This year, economic growth will moderate, mostly due to slightly weaker domestic demand as authorities continue enforcing financial deleveraging via tighter financial regulations. That said, the deceleration will be only gradual and managed by the government. FocusEconomics panelists forecast that the economy will grow 6.5% in 2018, which is unchanged from last month’s forecast. In 2019, the economy is expected to grow 6.3%.
INDIA | FY 2018 budget includes lower taxes for companies and a boost in social spending
The government unveiled on 1 February its FY 2018 budget, which envisages a fiscal deficit of 3.3% of GDP. The bill mainly benefits low-income earners and rural demographics ahead of a busy election cycle, but also slates higher infrastructure spending and lower corporate tax rates for medium-sized corporations. Meanwhile, the economy continued to make solid progress in the second half of the fiscal year following a lackluster performance in H1, when GDP growth was weighed down by lingering effects of demonetization and the implementation of the Goods and Services Tax. Industrial production growth remained buoyant in December, while both the services and manufacturing PMIs pointed to improving economic conditions in January; auto sales also firmed up in the month.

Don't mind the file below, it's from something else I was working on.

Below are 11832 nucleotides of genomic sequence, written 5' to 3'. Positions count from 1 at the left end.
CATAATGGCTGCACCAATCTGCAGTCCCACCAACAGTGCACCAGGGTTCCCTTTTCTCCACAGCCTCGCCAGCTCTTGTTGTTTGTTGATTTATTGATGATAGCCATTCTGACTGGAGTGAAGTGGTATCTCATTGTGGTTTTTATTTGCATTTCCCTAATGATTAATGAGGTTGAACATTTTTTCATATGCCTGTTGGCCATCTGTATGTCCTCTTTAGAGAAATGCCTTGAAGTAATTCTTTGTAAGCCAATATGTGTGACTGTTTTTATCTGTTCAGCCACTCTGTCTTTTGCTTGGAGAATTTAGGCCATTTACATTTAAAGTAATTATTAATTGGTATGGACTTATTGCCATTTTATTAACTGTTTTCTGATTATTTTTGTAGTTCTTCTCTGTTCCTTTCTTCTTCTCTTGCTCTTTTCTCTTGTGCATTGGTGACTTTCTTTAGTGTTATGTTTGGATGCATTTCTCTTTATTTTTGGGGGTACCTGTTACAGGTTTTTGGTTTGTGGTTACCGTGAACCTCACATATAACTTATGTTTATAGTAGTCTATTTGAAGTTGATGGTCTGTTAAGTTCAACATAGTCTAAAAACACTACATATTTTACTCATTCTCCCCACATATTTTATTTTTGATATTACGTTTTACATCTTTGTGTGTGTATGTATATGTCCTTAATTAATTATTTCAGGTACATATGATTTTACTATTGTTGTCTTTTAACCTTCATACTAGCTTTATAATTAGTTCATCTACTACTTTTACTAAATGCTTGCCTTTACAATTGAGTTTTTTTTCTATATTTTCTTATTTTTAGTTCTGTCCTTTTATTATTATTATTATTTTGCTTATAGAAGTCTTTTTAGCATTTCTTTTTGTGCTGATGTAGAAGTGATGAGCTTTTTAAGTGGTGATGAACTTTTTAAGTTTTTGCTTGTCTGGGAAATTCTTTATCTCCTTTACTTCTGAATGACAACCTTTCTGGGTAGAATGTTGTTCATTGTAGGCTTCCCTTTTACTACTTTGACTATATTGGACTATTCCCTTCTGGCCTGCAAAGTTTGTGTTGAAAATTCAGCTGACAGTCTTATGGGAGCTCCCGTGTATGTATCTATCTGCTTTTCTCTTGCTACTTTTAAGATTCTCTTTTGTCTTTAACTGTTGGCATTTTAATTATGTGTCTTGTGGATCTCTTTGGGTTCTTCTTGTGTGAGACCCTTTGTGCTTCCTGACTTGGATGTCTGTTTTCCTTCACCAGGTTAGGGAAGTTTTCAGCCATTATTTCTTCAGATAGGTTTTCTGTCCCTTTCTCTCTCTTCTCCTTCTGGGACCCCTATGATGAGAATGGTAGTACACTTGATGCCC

Economic growth is expected to strengthen in FY 2018, with high-frequency indicators showing households are recovering from demonetization and GST-induced distortions. In addition, strong global sentiment, improving business sentiment and robust capital outlays in the FY 2018 budget will lift fixed investment growth next year. The external sector is also expected to drag less on growth on softer import growth and a recovery in export-oriented sectors as GST-related problems fade. Our panel expects growth of 7.3% in FY 2018, which is unchanged from last month’s estimate. In FY 2019, panelists see a GDP expansion of 7.4%.
KOREA | January brings positive economic news following Q4’s growth deceleration
Economic growth slowed in the fourth quarter of last year, after reaching a nearly four-year high in the third quarter. According to preliminary data released by the Bank of Korea, year-on-year growth decelerated to 3.0% in the fourth quarter, down from 3.8% in the third. Overall, the economy expanded 3.1% in 2017, higher than 2.8% in 2016. In Q4, fewer exports and weaker fixed investment slowed growth, even though private and government consumption dynamics were positive. Indications from January bode well for Q1: Exports grew thanks to strong shipments of semiconductors, improved operating conditions were signaled in the manufacturing sector as businesses reported stronger domestic and overseas demand, and consumer confidence was high in the month. Meanwhile, the ongoing PyeongChang Winter Olympics have led to an apparent warming in relations between North and South Korea, although it remains to be seen if this will translate into reduced geopolitical tension on the peninsula.